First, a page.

17 crews, incuding a four members of Lyme Regis gig club, left the Canary Islands on 5th December to start the world’s toughest rowing race: the Talisker Whisky Atlantic Challenge. [This post has been sponsored by Talisker]
Only 12 crews remain as they battle with tough conditions, 3,000 miles of ocean and at least 50 days at sea. The crew from Lyme Regis are currently in 7TH PLACE and their latest tweet read: ”All going well despite being becalmed for 36 hours! Winds picking up again now. Will post a blog on the website tomorrow.” follow them on their website here: http://www.spiritofcorinth.co.uk/and here http://www.taliskerwhiskyatlanticchallenge.com/team/the-corinthians
A solo rower, a team of six injured ex army veterans and an all female five crew are among those rowing the Atlantic to raise money for their favourite charities.
All teams will spend both Christmas and New Year’s Day on the ocean and hope to land in Barbados from mid January onwards.
ROWING 3,000 NAUTICAL MILES ACROSS THE ATLANTIC RAISING OVER £1.4M FOR CHARITY WORLD’S TOUGHEST ROWING RACE: THE TALISKER WHISKY ATLANTIC CHALLENGE
Teams from around the world have embarked on the world’s toughest rowing race – Talisker Whisky Atlantic Challenge. The race began in Spain’s San Sebastian de la Gomera in the Canary Islands, and teams are following the ‘Columbus Route’ westbound across the mid-Atlantic to Port St Charles in Barbados. They are facing very tough conditions and are likely to row 3,000 miles. On average crews will take at least 50 days to complete the challenge and will be rowing over Christmas and New Year. They are expected to arrive in the Caribbean from mid-January onwards, although not all teams will succeed in finishing the crossing.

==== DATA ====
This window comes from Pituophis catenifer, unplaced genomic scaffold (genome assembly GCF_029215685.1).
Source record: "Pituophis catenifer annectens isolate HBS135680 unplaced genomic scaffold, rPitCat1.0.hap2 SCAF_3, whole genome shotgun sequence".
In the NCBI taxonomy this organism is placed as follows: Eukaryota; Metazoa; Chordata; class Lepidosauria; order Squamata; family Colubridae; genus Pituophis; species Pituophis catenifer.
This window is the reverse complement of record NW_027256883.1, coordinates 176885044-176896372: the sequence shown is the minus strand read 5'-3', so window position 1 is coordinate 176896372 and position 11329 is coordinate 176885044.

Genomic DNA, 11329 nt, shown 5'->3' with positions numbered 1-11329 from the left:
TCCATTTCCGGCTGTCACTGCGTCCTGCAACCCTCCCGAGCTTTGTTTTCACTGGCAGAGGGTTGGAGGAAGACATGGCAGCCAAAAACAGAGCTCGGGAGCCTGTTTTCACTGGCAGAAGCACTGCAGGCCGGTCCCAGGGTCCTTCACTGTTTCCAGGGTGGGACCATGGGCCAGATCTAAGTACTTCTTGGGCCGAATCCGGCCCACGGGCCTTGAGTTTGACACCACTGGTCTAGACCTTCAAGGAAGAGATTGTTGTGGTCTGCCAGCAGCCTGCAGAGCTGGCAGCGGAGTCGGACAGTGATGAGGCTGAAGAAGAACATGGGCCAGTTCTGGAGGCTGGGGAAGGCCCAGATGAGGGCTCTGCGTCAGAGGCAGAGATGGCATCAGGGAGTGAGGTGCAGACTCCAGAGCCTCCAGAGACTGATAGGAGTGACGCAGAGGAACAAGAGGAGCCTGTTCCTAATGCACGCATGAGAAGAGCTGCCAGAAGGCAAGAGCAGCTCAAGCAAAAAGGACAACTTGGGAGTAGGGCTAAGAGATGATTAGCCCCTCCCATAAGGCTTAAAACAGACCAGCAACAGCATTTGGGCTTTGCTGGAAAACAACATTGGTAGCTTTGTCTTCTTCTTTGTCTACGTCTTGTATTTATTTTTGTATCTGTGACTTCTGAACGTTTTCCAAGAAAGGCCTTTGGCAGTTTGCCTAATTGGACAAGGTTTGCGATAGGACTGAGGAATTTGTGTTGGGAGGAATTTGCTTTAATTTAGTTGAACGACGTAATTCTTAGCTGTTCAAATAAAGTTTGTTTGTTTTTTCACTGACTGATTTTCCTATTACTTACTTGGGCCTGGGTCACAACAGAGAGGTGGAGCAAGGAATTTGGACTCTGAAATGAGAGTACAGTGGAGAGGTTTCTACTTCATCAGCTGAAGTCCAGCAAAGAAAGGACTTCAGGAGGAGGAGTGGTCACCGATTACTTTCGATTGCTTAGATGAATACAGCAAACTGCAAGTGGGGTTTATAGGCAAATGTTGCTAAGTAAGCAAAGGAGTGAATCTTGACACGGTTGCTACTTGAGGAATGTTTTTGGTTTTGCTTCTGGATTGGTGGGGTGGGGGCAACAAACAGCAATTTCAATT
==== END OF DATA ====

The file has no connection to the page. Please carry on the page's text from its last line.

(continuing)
17 boats started the race, with teams from all over the globe: two solo rowers, fifteen two, four or six person crews. Sleeping in tiny cabins and rowing two hours on, two hours off, they are on a challenging journey. So far, 5 teams have retired from the race, including Team Tom who had to be rescued mid-Atlantic after their boat capsized.
Leading the race currently is Andrew Brown, a solo rower raising money for Help a London Child: “I’ve sailed across the Atlantic before and the Talisker Whisky Atlantic Challenge is the perfect opportunity for me to challenge myself further.”
Row2Recovery is a team of six ex-servicemen, four of whom have serious injuries of war, including Neil Heritage, a double amputee. They aim to raise £1M for ‘Help the Heroes’.
RowforFreedom is the first all female crew of five to row across the Atlantic and are aiming to break the world record for the fastest ever female trans-Atlantic row. They are raising money for ECPAT UK and the A21 Campaign, both charities campaigning to end human trafficking.
Team Tiger is a husband and wife team, raising money for St Mungo’s and the Huntingdon’s Disease Association: “As incurable rowers, we’ve done our fair share of going to interesting places and rowing in them, and an ocean is the ultimate next step. So this is less of a race for us and more of an ocean safari.”
Atlantic Dash, Jamie Windsor and John Haskell, two firefighters from Wales, are raising money for the Fire Fighters Charity in a fire truck themed boat.
Soneravnorge, a Norwegian duo, Emil Eide Eriksen and Trond Bratland Erichsen, are raising money for the national organisation for heart and lung disease, Landsforeningen for Hjerte-og Lungesyke.
Find out more here : www.taliskerwhiskyatlanticchallenge.com